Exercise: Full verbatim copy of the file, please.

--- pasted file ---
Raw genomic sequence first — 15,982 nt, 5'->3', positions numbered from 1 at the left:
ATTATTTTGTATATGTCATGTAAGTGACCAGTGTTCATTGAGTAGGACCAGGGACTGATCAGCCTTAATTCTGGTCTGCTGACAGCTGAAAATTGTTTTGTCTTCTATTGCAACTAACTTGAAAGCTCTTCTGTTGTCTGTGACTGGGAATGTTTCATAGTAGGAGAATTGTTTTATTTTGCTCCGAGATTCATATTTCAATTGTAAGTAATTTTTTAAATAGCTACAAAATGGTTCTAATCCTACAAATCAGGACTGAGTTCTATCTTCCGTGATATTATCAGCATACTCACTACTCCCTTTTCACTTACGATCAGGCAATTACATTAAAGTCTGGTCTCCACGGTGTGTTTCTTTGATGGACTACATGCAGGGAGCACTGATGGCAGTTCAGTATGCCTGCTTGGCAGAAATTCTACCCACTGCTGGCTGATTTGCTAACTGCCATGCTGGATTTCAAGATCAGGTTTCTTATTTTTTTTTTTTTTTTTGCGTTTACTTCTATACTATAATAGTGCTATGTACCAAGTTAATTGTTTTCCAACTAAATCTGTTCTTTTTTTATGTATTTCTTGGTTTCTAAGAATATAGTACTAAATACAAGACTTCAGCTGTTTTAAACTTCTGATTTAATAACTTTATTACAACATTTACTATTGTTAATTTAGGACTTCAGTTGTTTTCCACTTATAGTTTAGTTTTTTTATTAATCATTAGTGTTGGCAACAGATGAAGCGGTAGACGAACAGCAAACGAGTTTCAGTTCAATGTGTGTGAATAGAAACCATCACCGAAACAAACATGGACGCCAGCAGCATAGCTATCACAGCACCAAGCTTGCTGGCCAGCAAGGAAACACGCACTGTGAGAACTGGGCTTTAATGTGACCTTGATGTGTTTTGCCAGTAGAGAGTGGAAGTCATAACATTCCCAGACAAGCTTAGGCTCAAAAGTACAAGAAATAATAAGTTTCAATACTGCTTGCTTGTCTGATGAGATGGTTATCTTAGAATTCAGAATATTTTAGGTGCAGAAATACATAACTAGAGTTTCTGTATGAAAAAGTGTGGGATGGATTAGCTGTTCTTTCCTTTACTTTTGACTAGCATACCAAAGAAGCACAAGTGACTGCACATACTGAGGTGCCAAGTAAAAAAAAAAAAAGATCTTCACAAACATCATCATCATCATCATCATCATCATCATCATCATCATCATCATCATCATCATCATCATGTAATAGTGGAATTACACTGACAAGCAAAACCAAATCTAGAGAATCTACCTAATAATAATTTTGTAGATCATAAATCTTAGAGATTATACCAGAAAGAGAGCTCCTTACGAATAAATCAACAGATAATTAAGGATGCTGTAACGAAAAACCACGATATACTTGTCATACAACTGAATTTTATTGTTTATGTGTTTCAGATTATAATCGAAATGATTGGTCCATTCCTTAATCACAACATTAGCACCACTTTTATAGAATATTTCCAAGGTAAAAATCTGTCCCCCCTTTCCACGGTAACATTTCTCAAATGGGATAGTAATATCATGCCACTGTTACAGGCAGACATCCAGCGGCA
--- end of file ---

Raw genomic sequence first — 15,982 nt, 5'->3', positions numbered from 1 at the left:
ATTATTTTGTATATGTCATGTAAGTGACCAGTGTTCATTGAGTAGGACCAGGGACTGATCAGCCTTAATTCTGGTCTGCTGACAGCTGAAAATTGTTTTGTCTTCTATTGCAACTAACTTGAAAGCTCTTCTGTTGTCTGTGACTGGGAATGTTTCATAGTAGGAGAATTGTTTTATTTTGCTCCGAGATTCATATTTCAATTGTAAGTAATTTTTTAAATAGCTACAAAATGGTTCTAATCCTACAAATCAGGACTGAGTTCTATCTTCCGTGATATTATCAGCATACTCACTACTCCCTTTTCACTTACGATCAGGCAATTACATTAAAGTCTGGTCTCCACGGTGTGTTTCTTTGATGGACTACATGCAGGGAGCACTGATGGCAGTTCAGTATGCCTGCTTGGCAGAAATTCTACCCACTGCTGGCTGATTTGCTAACTGCCATGCTGGATTTCAAGATCAGGTTTCTTATTTTTTTTTTTTTTTTTGCGTTTACTTCTATACTATAATAGTGCTATGTACCAAGTTAATTGTTTTCCAACTAAATCTGTTCTTTTTTTATGTATTTCTTGGTTTCTAAGAATATAGTACTAAATACAAGACTTCAGCTGTTTTAAACTTCTGATTTAATAACTTTATTACAACATTTACTATTGTTAATTTAGGACTTCAGTTGTTTTCCACTTATAGTTTAGTTTTTTTATTAATCATTAGTGTTGGCAACAGATGAAGCGGTAGACGAACAGCAAACGAGTTTCAGTTCAATGTGTGTGAATAGAAACCATCACCGAAACAAACATGGACGCCAGCAGCATAGCTATCACAGCACCAAGCTTGCTGGCCAGCAAGGAAACACGCACTGTGAGAACTGGGCTTTAATGTGACCTTGATGTGTTTTGCCAGTAGAGAGTGGAAGTCATAACATTCCCAGACAAGCTTAGGCTCAAAAGTACAAGAAATAATAAGTTTCAATACTGCTTGCTTGTCTGATGAGATGGTTATCTTAGAATTCAGAATATTTTAGGTGCAGAAATACATAACTAGAGTTTCTGTATGAAAAAGTGTGGGATGGATTAGCTGTTCTTTCCTTTACTTTTGACTAGCATACCAAAGAAGCACAAGTGACTGCACATACTGAGGTGCCAAGTAAAAAAAAAAAAAGATCTTCACAAACATCATCATCATCATCATCATCATCATCATCATCATCATCATCATCATCATCATCATCATGTAATAGTGGAATTACACTGACAAGCAAAACCAAATCTAGAGAATCTACCTAATAATAATTTTGTAGATCATAAATCTTAGAGATTATACCAGAAAGAGAGCTCCTTACGAATAAATCAACAGATAATTAAGGATGCTGTAACGAAAAACCACGATATACTTGTCATACAACTGAATTTTATTGTTTATGTGTTTCAGATTATAATCGAAATGATTGGTCCATTCCTTAATCACAACATTAGCACCACTTTTATAGAATATTTCCAAGGTAAAAATCTGTCCCCCCTTTCCACGGTAACATTTCTCAAATGGGATAGTAATATCATGCCACTGTTACAGGCAGACATCCAGCGGCA